Saturday, 30 May 2020
IMPRESSIONIST Alistair McGowan showed off another talent when he performed classical music on the piano for an audience in Henley.
He interspersed each piece he played with witticisms and impressions of various famous people and poked fun at the town’s former MP Boris Johnson.
In the voice of the ex-foreign secretary, he said he did “impressions of the world’s most leading and respected politicians… and Boris Johnson”.
About 300 people attended the event, called Introductions to Classical Piano, at Phyllis Court Club, which was organised by the Henley Festival.
McGowan, 54, star of the BBC’s The Big Impression, reignited his passion for the piano in his late forties, having not touched the instrument since he was in primary school.
He warned the audience on Saturday night: “I’m not a professional concert pianist so it could all go horribly wrong.”
He played nine pieces of music, beginning with Metamorphosis Number Five by the American composer Philip Glass.
The second piece was by Norwegian composer and pianist Edvard Grieg, who McGowan said had been ridiculed for his height, being only 4ft 11in.
Greig wrote a piece of music called March of the Trolls as a defiant gesture. McGowan said: “It’s a real pianistic fireworks display — I’m not playing that!” Instead, he opted for Grieg’s melody Arietta.
The impressionist recalled how he’d discussed the concept of a stand-up show combined with music with the broadcaster John Humphrys before adopting the Welshman’s voice for his response: “Nice idea but it won’t work”.
His friend and neighbour Gyles Brandreth also passed on some words of advice he had been given from a music teacher: “Piano is an anagram of ‘oh pain’!”
McGowan then played a piece by the French composer Erik Satie, whom he described as “totally eccentric”.
He said: “He wanted to create a new sort of music which he described as the embodiment of the colour white.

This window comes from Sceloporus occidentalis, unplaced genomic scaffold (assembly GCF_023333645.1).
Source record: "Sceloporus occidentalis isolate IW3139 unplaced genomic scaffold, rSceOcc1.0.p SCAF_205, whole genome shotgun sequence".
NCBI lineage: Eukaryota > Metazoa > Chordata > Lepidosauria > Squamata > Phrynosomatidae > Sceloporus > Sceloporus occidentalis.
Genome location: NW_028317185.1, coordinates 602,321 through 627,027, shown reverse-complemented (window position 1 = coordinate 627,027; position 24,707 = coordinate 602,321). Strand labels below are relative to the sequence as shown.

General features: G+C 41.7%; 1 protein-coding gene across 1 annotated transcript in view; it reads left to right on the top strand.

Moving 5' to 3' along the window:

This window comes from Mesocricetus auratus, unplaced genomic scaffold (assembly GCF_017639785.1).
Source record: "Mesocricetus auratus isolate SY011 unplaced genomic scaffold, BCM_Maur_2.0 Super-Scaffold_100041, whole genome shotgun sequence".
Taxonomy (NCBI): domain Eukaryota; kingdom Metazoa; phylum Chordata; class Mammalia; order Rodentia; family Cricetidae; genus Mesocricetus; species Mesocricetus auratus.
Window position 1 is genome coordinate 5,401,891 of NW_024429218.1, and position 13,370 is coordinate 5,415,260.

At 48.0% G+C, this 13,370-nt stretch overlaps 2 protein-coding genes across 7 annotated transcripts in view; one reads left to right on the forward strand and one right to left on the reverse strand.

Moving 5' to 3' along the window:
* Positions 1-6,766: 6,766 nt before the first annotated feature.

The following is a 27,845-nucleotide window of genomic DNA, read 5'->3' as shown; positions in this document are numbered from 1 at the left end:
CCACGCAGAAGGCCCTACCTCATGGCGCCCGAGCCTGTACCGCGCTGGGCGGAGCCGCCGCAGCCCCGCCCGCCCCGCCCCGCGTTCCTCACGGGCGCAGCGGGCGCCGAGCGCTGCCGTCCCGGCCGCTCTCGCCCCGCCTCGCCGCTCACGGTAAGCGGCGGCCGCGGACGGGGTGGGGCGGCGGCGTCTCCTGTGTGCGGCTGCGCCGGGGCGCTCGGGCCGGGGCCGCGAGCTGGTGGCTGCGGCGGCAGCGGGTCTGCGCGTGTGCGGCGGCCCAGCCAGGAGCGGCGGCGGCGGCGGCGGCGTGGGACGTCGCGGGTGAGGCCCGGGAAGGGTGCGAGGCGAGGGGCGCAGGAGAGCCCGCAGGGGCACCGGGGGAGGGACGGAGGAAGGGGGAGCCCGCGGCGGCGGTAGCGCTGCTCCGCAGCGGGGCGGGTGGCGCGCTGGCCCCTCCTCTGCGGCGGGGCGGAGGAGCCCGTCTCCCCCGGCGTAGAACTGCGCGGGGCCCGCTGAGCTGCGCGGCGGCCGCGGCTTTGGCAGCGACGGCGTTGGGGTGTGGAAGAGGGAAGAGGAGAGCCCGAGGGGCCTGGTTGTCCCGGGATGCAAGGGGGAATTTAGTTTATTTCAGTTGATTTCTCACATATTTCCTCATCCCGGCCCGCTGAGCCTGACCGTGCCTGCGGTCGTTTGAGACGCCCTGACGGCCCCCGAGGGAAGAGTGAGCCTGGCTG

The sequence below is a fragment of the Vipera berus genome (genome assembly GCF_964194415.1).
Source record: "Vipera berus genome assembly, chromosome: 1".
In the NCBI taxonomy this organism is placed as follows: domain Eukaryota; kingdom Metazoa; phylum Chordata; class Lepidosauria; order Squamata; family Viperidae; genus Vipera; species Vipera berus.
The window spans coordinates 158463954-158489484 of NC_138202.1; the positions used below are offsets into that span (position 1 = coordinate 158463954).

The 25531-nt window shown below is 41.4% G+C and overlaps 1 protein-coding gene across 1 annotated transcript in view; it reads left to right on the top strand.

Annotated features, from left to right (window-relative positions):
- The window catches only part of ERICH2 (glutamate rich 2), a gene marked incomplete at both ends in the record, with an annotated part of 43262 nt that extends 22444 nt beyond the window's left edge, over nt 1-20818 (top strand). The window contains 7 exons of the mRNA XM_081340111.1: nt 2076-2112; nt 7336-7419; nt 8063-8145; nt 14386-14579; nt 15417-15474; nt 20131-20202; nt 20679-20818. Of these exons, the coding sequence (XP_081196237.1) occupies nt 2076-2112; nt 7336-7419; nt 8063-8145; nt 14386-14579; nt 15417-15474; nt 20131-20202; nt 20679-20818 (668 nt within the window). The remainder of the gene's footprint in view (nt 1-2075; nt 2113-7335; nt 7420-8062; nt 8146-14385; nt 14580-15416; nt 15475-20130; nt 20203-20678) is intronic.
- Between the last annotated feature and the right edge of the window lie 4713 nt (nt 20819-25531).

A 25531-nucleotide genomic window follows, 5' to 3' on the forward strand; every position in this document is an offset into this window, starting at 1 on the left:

“At one point, he ate only white food. He thought if he put white things into his body, white things would come out.
“Satie must have been a nightmare to have over for dinner.”
This was followed by jazz pianist Bill Evans’s Peace Peace, Johann Sebastian Bach’s Prelude in C Major and Frédéric Chopin’s Prelude in C Major.
The impressionist said he had been introduced to Chopin’s music in the late Seventies when he bought Barry Manilow’s single Could It Be Magic — his first vinyl purchase using cash.
“How old does almost every word in that sentence make me seem?” McGowan asked before adding: “My sister said that it’s based on Chopin’s prelude.”
He then impersonated Gary Barlow, singer-songwriter with Take That, who had a hit with a cover of the song.
McGowan made three attempts to play the piece, explaining: “I did tell you it would go wrong at some point. You have to be very careful you don’t go into Madness’s Nightboat to Cairo!”
As he finished playing, he said: “Somewhere in there was Chopin’s prelude.”
He then played a piece from the French film Amelie by Yann Tiersen, saying he was a fan of all things French, including Fred Sirieix of First Dates fame.
“Fred has that wonderful way of looking at his adopted country with an outsider’s eye,” explained McGowan before impersonating the maitre d, saying: “I’ve never woken up on a Bank Holiday Monday with an overwhelming desire to buy a sofa.”
He finished with another piece by Satie, whom he said had been a leader in the French equivalent of the Home Guard in Paris.
Cue impersonations of Captain Mainwaring, Sergeant Wilson, Privates Pike and Frazer and the vicar from Dad’s Army.
As an encore, he played Consolation Number Three by Franz Liszt and said: “His music was incredibly loud. It induced hysteria in a lot of the women in his audience — a little like I have tonight.”
After the show, McGowan told the Henley Standard: “It was lovely — I wasn’t expecting quite such a fantastic crowd.”
Stewart Collins, the festival’s artistic director said: “He’s a very funny man and he’s actually doing something brilliant that we didn’t expect of him and completely charmed the audience.”
20 April 2019
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